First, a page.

Drexel Community Wellness HUB provides essential public health solutions | The Triangle

Drexel Community Wellness HUB provides essential public health solutions

Photo by Sydney Rowley | The Triangle

Drexel University’s CNHP Community Wellness Heal Unite Bridge, located in the Dornsife Center for Neighborhood Partnerships, created in 2017, is a center dedicated to addressing the social determinants and community factors that impact the health of residents in Mantua, Powelton Village and beyond. 

The HUB differentiates itself from other clinics and programs through its focus on preventative care, initiating programming and initiatives that work together with the community to improve the quality of life, health and health outcomes of residents in these regions. The HUB focuses on seven main areas: chronic conditions, access to nutrition and healthy foods, access to physical fitness, behavioral/mental health, sexual/reproductive health, environmental health and access to healthcare. The HUB is staffed by an interdisciplinary combination of volunteers from Drexel University and licensed healthcare professionals from a variety of backgrounds. 

Executive Director of the Community Wellness HUB Monica Harmon is a public health nurse, researcher and educator who focuses on the many social and cultural determinants of health that can lead to disease. Harmon emphasized the significance of establishing the HUB, specifically through the Dornsife Center.

“There was a community conversation and community members [in the areas of Powelton Village and Mantua] said we don’t have anywhere for help in our community.” 

She described how residents of Mantua must walk through multiple neighborhoods to access healthcare at the nearest hospital, Penn Presbyterian. This, she indicated, has a serious impact on the health and wellness of community members in those areas. The HUB aims to bridge that gap in health needs and services available. HUB programming includes pop-ups and chats with health professionals, among other services. 

A few years after its establishment in 2017, Dana Dornsife, founder and Chief Mission and Strategy Officer for Lazarex Cancer Foundation, became interested in this HUB and decided to utilize the resources of her foundation to establish a cancer wellness HUB to widen the distribution of resources for patients and families dealing with cancer. This HUB program provides information about cancer, how to navigate the complicated healthcare system as a cancer patient and most importantly it connects people to others in the neighborhood who have been diagnosed with cancer.

“I can’t tell you in how many meetings, people talk about themselves having breast cancer or their father having prostate cancer. Some people say, oh my goodness, this is what I felt and this is what I did. It’s also letting people know that they aren’t alone,” said Harmon.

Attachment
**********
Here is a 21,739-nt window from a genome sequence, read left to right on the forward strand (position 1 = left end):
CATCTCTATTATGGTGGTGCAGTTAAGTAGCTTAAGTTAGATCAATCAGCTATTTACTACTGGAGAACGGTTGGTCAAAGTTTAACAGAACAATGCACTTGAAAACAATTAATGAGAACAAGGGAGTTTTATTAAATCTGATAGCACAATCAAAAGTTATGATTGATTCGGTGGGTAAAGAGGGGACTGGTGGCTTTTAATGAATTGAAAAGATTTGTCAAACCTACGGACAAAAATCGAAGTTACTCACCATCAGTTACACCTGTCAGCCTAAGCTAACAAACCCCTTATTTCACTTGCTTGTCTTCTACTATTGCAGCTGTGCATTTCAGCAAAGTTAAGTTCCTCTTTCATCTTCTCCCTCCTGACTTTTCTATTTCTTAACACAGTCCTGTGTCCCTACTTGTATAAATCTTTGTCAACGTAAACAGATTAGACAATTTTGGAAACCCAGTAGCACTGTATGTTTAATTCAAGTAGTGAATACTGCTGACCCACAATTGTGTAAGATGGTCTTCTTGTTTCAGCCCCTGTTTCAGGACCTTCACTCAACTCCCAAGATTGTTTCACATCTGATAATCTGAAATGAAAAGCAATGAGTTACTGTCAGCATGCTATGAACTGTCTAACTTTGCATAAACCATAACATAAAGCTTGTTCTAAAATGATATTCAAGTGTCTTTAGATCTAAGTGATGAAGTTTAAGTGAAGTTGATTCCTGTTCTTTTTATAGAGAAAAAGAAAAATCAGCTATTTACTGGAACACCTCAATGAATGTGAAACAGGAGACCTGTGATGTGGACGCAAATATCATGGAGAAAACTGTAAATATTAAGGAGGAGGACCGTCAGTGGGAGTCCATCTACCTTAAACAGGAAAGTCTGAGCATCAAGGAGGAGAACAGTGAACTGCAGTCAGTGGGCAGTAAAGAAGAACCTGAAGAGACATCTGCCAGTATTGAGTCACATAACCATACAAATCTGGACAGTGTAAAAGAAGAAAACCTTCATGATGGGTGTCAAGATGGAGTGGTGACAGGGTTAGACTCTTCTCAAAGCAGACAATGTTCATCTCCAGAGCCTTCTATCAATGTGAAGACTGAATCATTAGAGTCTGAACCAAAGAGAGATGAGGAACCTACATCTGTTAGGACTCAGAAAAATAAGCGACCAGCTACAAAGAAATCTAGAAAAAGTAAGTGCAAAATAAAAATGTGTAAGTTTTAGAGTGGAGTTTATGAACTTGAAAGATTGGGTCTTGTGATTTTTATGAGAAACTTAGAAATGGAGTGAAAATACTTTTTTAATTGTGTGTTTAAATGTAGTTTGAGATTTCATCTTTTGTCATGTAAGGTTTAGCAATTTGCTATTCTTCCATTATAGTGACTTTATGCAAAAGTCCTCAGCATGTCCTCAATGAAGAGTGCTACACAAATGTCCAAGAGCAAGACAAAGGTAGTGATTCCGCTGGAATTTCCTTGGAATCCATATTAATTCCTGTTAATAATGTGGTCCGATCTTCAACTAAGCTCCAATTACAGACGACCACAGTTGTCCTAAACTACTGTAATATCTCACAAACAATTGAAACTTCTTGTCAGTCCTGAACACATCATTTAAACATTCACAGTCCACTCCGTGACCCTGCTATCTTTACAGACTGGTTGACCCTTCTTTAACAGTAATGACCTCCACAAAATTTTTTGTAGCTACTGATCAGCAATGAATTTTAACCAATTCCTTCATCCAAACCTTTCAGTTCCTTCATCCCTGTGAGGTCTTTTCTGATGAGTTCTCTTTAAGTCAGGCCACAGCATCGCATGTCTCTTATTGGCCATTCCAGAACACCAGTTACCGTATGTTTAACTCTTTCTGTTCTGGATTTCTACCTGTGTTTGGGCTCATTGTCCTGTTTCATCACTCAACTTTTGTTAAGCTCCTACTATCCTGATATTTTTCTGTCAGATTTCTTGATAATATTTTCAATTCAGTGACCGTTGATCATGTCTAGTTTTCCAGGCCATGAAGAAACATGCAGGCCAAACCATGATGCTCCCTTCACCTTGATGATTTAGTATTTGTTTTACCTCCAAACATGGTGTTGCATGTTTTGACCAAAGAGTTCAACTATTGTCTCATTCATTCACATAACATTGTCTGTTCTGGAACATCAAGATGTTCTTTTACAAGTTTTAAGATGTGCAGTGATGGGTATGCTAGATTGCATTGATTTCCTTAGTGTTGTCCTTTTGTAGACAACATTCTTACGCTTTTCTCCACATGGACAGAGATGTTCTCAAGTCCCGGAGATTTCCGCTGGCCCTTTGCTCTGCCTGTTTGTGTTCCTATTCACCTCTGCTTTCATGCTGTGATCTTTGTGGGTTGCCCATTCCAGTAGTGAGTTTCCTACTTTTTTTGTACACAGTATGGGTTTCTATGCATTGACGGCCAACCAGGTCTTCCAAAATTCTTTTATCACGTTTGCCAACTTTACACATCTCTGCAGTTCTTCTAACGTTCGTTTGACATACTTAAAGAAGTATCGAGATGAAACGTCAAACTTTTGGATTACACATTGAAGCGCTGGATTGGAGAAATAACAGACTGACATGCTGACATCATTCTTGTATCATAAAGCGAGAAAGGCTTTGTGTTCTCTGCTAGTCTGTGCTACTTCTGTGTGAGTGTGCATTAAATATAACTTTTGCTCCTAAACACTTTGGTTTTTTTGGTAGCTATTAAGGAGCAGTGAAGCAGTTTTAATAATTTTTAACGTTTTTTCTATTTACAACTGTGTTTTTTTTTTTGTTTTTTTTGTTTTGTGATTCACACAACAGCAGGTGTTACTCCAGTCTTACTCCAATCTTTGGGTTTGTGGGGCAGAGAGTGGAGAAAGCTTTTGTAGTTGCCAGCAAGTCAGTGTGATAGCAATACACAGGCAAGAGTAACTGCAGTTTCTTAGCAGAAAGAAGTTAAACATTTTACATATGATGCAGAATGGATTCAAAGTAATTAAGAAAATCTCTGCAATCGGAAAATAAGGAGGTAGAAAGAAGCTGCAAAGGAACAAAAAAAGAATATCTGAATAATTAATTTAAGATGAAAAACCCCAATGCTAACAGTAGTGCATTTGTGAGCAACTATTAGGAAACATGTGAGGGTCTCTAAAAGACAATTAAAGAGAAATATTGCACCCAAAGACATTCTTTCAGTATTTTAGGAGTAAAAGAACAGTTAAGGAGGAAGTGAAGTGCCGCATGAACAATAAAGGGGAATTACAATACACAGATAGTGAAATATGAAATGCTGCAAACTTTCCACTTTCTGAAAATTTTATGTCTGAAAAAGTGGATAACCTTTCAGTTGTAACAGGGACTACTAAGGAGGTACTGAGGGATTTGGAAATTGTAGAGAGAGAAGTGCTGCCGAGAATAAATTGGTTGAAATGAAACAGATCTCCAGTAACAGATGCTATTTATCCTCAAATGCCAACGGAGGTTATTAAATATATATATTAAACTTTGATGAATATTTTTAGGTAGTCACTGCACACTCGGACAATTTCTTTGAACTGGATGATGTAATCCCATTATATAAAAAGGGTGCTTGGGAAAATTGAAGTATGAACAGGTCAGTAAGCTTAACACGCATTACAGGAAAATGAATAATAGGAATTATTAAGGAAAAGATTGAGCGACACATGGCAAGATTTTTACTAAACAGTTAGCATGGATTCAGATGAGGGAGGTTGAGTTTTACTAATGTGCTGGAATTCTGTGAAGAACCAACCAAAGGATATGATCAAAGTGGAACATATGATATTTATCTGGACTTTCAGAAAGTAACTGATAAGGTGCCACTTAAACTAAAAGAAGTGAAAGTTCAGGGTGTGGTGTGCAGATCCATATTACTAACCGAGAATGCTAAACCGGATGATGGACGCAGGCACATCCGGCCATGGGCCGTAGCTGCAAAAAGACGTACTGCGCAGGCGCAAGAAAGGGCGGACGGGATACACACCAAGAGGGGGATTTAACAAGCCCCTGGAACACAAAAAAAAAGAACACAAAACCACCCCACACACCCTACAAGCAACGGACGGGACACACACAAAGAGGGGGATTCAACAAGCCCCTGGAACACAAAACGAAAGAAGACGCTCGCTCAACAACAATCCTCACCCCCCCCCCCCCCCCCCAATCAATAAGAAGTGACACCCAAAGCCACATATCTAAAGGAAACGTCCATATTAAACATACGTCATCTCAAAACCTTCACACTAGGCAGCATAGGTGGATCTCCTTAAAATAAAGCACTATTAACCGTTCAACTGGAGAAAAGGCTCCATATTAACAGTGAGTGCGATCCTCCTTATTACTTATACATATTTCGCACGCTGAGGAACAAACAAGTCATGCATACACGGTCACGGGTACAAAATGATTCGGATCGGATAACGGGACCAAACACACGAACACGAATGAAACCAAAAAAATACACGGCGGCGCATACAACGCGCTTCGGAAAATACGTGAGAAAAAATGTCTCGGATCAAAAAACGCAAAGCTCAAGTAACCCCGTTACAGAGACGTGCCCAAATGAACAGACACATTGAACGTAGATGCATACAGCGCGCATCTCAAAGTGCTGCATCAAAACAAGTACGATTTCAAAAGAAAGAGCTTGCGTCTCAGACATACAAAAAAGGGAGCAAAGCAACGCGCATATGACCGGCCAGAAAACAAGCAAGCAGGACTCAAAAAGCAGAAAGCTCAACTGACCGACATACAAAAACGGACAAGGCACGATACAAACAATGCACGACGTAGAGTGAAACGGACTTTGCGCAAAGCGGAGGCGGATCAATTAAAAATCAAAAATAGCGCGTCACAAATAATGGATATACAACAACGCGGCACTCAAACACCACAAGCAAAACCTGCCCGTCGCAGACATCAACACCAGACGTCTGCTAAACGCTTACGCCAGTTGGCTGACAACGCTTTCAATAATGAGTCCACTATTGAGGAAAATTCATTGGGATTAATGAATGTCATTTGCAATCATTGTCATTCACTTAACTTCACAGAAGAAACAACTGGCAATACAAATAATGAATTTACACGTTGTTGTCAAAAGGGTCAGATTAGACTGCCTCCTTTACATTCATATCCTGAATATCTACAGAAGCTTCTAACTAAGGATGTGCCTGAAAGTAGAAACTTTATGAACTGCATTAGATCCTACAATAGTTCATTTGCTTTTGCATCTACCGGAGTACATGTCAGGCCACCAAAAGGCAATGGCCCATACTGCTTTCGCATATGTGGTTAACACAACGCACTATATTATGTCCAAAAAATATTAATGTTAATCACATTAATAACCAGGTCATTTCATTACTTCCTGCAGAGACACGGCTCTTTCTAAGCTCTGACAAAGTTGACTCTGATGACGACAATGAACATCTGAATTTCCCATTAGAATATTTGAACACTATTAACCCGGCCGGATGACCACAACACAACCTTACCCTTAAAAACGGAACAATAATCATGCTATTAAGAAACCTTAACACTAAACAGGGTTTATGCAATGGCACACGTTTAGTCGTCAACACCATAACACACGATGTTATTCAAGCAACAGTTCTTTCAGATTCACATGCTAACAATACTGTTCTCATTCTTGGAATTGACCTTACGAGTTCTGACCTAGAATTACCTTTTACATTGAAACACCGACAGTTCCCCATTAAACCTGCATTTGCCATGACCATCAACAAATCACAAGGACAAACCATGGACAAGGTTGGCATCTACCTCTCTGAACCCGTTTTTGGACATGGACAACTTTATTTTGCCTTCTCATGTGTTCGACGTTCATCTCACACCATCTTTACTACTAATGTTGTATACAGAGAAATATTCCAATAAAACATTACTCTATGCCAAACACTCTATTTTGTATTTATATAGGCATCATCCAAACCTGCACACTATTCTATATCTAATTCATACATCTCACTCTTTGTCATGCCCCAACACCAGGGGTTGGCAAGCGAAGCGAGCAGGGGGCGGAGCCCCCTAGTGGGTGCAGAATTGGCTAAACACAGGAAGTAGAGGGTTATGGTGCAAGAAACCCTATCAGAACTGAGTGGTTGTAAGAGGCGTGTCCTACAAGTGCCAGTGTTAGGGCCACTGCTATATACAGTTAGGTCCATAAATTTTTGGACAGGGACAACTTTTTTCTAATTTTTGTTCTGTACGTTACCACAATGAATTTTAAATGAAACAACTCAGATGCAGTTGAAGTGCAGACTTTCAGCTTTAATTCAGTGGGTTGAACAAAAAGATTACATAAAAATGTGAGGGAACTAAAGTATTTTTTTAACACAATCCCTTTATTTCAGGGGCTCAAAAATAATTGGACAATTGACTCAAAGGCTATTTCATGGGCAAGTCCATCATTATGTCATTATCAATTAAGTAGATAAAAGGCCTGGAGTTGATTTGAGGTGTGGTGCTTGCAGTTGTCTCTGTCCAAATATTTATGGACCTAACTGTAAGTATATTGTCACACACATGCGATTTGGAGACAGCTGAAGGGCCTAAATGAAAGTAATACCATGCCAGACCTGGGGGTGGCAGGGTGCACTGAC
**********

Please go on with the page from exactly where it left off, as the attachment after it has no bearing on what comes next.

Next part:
The HUB aims to recognize the trauma that occurs in the neighborhoods that the University of Pennsylvania and Drexel touch and the effects that creation of University City had on individuals already located in those areas. Structural racism makes it necessary for HUB volunteers and employees to both gain trust and be a true partner of community members. 

“Many times, the researchers and students from the surrounding institutions ask questions and gain information from the community members, who frequently say they never hear back from them again. I am very clear on making this mutually beneficial partnership,” emphasized Harmon. 

HUB prioritizes the return of any information obtained from the community members to the community as a resource, and strives to listen to the community voice.

A HUB initiative last year was designed to listen to the voices of both men and women through two community conversation events. The health needs of the two groups are different, and historically, men have been less willing to open up about their health concerns. These conversations, intended to make people feel heard and cared for, facilitated many connections between community members.

Harmon in particular, has a unique insight into both the inner workings of the Drexel administration, which she describes carries a reputation for “always taking,” and as someone educated by Drexel, having attended summer enrichment programs and after school programs provided by University City. 

“You have to have a head and a heart for this work,” said Harmon, echoing the thoughts of many community members who have been impacted by the HUB. 

“You have to take the words and spirits of community members who have never, ever been asked to be at the table. So it becomes who else is not giving their input and how do you get them to?”

Harmon emphasized the importance of student and faculty involvement with the HUB. Harmon went on to describe the HUB as an interdisciplinary organization, accepting students and volunteers from a variety of health and non health majors, interests and passions. 

“There is room for all of us. All of our skills are necessary. The community members are experts but we may have some skills that community members may not understand. I want students to have some sort of community interactions during their time in school.”

Harmon also heads an interprofessional class through the Honors College: HNRS I380, which has taught students who specialize in chemistry, computer engineering, public health and nursing, among others. She emphasized the diversity of thought, experiences and knowledge, which when brought together yielded productive and impactful conversations — the exact conversations the HUB aims to facilitate with the community.